If you dismiss Odysseus as figment and 'no mermaids sang'  as Robt. Haas ( Time and Materials) did so, jokingly I hope, you must be willing to explore other examples of Odysseus in real life. There IS the myth and then there are other men LIKE him, heroes we do not want to forget though they may not have become great literature. Who has not known the leader of a gang, a bandleader, a captain or a CEO who has fallen for a Siren beckoning to him. His group of followers rally to prevent him from making a great mistake, keep him from going overboard or turning the ship about. You can put into metaphor every aspect of such a story and still relay truth. Metaphor preserves the beauty. By associating one idea with another you are showing without telling.

There may be dwindling patience for such writing in the belief that everything great and classical has already been written. Don't call yourself a scholar in that case, but let it be known you are lazy in your artistic expansion. I love nothing better than an accidental classicist who discovers new and original ways to render old ideas modern. I forget who said there were only seven themes in literature, but even HE did not bother to name them. The book is still open. Creation is something you do often, not something you plan for.

If you can make a symbol out of say a politician for instance, please do so. I'm sick of all the meaningless rhetoric about promise and experience and change and pie in the sky. Besides, Santa Claus is a far better symbol.

what to write about. There are no taboos, but some things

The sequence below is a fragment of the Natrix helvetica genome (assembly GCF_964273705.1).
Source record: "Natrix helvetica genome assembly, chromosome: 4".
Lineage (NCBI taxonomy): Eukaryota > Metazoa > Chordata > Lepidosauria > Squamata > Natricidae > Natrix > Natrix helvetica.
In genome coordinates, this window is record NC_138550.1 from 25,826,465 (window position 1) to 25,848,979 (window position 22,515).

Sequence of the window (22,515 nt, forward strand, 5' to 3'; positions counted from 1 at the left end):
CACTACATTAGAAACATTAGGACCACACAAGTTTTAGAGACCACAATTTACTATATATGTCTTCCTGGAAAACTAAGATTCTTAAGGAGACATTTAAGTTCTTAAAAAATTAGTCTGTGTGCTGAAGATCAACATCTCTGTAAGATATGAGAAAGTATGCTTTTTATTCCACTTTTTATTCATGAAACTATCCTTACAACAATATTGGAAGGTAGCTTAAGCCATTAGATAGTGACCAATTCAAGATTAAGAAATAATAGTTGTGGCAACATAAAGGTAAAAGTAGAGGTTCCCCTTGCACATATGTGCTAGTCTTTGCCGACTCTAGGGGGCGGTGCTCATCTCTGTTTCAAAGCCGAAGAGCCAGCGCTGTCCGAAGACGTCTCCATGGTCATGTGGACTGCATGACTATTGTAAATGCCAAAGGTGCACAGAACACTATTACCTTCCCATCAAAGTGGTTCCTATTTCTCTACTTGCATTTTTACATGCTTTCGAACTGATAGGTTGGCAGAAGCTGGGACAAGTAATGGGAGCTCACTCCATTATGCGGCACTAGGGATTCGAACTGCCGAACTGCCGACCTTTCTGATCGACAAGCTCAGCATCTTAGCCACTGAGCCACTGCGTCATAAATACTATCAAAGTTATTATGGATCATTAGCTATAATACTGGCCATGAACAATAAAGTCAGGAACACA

like birth, death, sex, religion, politics and money turn most people off, although occasionally turn some people on. Morality is another bug-a-boo, sobriety, obeying laws, all are part of that libretto of man's personal opera that no-one will ever ask you to sing (well, maybe some late night in the ER).
If I had not stolen this pencil I would not be writing this now.
On the other hand I enjoy watching others squirm and relish the laughter when I retreat to my seat on the fence. My all-time favorite didactic tomes revolve about the eternal trip to hell, the return trip optional. This is no doubt the greatest adventure man can undertake. My backpack is fortified with enough Campbell's super hero scenarios to get me through any hell, any wilderness of the soul and hopefully return or at best, come back weird. It was said of Charles Baudelaire that he chose to descend, liked it there and decided it was not worth the effort to come back.

My personal morality centers on the struggle and not the should oughta commandments we are so tired of hearing.
Ultimately the spiritual, cosmic connection, what-are-you- doing-here question boils down to the exploration of freedom, the nature of nature, and the antics of truth and beauty no matter how you encounter them, or where.

Symbolism: see my essay   Occult Symbolism and How it Works 

Photo by Eugene Brown
 

© Jimmy Warner, 2014